serpentwithfeet Doesn't Let Up His 'GRIP'

BY Ian GormelyPublished Feb 14, 2024


Back in the depths of the pandemic, Fred again.. fashioned one of his breakout tracks from  a sample of friend and fellow producer and DJ the Blessed Madonna that lamented the loss of club culture. “Maera (We Lost Dancing)” doesn’t really elaborate on its premise, but GRIP, the latest project from Josiah Wise, aka serpentwithfeet, could be viewed as a multi-media extrapolation of that sentiment.

First heard as the soundtrack to Heart of Brick, a theatrical production Wise premiered in New York last fall, the record showcases Black queer club culture through a romance between a protagonist (presumably some fictional version of Wise) and a club owner.

That basic narrative isn’t immediately apparent — nor necessary to know — when listening to GRIP, but it does help explain its overall aesthetic. A lot of post-pandemic pop music has turned to the dance floor and club music as a symbol of our rediscovered freedoms, but GRIP is more concerned with the culture that surrounds these spaces than the music itself.

Wise wisely avoids the “finding love in the club” tropes, even when using a comical, spoken word  “DJ on the mic” bit to bridge the two sides of “Rum/Throwback.” Primarily working with production crew I Like That, with assists from Nosaj Thing and Sensei Bueno, GRIP has a hermetic sound that fits the darkened clubs and bedrooms the album is meant to soundtrack. But intimacy, probably the most consistent hallmark of serpentwithfeet’s music going back to the blisters EP, remains front and centre.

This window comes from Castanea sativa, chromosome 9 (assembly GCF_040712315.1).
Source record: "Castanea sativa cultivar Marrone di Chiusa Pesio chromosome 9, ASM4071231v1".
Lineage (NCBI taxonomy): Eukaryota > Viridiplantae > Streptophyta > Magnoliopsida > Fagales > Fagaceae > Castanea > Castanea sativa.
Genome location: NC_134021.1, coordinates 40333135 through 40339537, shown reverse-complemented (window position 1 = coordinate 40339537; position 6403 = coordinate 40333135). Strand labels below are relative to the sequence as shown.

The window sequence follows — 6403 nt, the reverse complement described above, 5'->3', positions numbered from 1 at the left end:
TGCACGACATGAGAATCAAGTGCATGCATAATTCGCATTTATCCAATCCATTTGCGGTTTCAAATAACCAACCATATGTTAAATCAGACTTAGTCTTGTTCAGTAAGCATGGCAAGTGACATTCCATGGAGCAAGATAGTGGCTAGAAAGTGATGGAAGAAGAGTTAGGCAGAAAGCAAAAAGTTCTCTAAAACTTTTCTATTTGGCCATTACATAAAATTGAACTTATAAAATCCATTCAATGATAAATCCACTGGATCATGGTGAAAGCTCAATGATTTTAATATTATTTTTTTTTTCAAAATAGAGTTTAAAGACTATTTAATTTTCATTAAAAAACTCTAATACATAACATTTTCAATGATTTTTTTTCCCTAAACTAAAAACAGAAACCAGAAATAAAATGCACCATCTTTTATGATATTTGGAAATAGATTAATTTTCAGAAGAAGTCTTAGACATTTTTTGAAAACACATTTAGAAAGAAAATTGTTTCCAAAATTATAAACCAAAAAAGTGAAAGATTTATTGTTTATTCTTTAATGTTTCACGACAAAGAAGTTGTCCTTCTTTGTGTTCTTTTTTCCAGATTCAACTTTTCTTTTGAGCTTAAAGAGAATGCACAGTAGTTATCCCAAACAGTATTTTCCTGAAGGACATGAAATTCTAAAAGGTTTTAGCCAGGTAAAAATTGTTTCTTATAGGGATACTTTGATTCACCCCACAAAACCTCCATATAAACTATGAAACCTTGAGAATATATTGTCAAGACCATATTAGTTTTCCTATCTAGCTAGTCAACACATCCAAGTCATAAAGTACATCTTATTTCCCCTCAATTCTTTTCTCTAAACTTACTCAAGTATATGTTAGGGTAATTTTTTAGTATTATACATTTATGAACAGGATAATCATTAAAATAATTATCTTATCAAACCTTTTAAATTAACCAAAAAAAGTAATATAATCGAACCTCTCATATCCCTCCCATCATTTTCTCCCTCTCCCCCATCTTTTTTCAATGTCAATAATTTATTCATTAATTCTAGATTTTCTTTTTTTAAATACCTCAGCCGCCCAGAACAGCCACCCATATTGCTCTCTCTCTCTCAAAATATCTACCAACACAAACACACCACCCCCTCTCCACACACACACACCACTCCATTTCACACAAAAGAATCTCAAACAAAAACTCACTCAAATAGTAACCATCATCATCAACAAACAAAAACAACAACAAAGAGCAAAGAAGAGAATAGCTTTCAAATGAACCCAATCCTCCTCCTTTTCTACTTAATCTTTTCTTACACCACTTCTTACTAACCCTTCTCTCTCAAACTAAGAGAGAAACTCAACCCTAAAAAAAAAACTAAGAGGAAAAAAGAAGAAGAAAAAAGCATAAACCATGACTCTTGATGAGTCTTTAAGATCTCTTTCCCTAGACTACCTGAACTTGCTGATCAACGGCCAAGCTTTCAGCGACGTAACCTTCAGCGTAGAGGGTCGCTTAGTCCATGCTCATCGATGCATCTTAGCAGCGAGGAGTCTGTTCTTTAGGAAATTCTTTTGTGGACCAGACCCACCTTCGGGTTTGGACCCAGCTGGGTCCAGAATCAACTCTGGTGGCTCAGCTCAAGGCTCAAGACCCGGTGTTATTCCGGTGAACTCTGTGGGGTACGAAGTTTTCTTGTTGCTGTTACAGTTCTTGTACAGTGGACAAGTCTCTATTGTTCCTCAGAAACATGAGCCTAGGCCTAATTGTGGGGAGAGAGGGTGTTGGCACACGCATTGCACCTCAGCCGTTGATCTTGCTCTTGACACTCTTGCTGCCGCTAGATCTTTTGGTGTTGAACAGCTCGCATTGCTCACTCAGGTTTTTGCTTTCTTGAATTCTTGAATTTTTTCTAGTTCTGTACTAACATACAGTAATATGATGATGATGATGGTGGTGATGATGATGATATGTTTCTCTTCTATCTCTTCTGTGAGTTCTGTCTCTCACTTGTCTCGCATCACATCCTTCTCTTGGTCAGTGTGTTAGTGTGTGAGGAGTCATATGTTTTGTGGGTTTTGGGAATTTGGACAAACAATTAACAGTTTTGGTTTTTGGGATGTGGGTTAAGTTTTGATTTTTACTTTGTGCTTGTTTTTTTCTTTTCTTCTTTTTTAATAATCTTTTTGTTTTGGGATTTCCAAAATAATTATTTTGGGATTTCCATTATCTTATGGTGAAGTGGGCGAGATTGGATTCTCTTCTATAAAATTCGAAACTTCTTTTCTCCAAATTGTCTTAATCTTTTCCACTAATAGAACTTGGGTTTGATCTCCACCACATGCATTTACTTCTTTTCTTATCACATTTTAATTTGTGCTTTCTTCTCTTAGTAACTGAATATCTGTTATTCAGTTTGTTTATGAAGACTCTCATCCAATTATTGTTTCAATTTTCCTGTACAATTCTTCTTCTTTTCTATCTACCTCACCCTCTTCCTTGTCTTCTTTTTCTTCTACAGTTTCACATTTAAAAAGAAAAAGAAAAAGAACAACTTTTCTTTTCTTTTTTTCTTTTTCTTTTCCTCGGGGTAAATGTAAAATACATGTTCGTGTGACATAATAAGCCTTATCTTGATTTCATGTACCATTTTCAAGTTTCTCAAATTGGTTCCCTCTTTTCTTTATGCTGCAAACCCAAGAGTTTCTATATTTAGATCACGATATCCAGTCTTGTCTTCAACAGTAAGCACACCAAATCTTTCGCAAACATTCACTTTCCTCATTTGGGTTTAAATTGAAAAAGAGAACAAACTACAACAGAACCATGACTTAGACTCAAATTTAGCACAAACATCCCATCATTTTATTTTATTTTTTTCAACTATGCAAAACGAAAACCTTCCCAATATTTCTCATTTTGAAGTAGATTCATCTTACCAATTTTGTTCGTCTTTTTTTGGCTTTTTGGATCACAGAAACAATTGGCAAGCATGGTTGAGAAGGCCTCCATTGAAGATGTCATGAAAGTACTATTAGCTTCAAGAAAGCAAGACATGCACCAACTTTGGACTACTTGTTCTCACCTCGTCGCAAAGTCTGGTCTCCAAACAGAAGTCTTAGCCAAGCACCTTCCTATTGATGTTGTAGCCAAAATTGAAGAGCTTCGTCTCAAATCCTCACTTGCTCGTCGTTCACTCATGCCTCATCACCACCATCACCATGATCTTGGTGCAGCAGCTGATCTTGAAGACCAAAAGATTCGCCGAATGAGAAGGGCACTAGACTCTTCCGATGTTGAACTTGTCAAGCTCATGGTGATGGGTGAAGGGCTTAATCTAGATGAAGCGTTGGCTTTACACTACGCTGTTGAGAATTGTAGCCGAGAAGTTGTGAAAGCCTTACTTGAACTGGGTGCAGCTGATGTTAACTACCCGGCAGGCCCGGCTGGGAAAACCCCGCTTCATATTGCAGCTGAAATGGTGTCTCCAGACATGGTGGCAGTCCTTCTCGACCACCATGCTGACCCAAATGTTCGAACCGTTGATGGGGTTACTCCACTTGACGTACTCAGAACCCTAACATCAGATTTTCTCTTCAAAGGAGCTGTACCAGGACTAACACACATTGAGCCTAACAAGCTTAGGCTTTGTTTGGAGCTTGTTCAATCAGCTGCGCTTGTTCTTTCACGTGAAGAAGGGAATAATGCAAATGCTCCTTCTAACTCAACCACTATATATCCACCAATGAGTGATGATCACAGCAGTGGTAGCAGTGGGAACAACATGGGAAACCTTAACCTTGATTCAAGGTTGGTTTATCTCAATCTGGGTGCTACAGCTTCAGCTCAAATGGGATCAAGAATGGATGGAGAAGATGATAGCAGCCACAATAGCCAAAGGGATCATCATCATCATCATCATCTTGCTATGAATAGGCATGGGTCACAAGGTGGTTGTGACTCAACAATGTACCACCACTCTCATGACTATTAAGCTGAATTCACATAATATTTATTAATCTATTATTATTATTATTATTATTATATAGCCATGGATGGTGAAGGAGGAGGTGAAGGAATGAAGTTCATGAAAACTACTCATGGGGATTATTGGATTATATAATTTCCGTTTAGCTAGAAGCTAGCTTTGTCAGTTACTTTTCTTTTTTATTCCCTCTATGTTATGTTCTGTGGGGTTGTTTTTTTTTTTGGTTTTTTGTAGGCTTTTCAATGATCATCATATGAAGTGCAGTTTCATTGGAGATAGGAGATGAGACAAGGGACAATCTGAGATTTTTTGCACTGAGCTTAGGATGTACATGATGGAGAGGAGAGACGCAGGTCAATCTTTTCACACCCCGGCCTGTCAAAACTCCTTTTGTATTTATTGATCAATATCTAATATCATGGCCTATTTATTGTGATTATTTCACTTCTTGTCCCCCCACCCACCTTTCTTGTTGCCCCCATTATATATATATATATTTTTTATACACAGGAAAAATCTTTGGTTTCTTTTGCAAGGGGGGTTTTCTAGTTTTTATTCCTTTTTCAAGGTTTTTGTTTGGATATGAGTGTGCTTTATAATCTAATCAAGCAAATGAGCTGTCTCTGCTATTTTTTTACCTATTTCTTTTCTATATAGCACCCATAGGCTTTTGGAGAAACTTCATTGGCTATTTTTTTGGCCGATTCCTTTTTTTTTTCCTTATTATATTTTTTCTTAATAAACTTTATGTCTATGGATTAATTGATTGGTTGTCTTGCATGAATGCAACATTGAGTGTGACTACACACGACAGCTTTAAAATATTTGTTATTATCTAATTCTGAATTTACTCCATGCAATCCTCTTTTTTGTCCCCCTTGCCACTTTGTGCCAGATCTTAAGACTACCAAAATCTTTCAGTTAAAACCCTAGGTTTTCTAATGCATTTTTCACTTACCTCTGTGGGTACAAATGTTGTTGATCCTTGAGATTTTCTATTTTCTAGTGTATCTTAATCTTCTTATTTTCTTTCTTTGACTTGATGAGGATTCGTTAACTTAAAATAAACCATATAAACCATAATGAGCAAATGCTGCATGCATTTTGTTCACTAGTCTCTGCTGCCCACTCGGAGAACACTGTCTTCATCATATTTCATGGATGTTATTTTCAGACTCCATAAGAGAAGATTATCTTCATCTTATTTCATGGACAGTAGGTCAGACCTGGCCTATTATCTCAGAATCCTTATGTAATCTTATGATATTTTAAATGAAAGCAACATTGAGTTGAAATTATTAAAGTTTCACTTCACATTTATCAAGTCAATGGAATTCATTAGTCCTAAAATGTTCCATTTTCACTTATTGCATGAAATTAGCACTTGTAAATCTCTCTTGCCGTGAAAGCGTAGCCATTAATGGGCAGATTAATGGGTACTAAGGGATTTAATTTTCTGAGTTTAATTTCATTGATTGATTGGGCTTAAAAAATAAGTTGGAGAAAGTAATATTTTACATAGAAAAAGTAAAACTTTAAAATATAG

Guests are kept to a minimum, each serving the song’s — rather than their own — narrative: Ty Dolla $ign and Cape Town singer Yanga YaYa help out on thumping opener “Damn Gloves;” Mick Jenkins adds a verse on “Black Airforce and Orion Sun updates the “will you still love me tomorrow” narrative on “Ellipsis.” But the record remains laser-focused on Wise’s POV. 

The album opens with Wise and his lover dancing closer “than those damn gloves,” suggesting a more carnal interpretation of its premise. But by and large this is a story about love and by record’s end, we see the blossoming of long-term romance. “V-neck on, look at you neck-deep in your feelings” tease Wise’s friends as they implore him to rank his new love on “1 to 10.”

GRIP is more than just a showcase for the return of Black queer spaces. It’s a celebration of the relationships — passionate, platonic, lasting, fleeting, loving, lustful — that these spaces foster. 

(Secretly Canadian)

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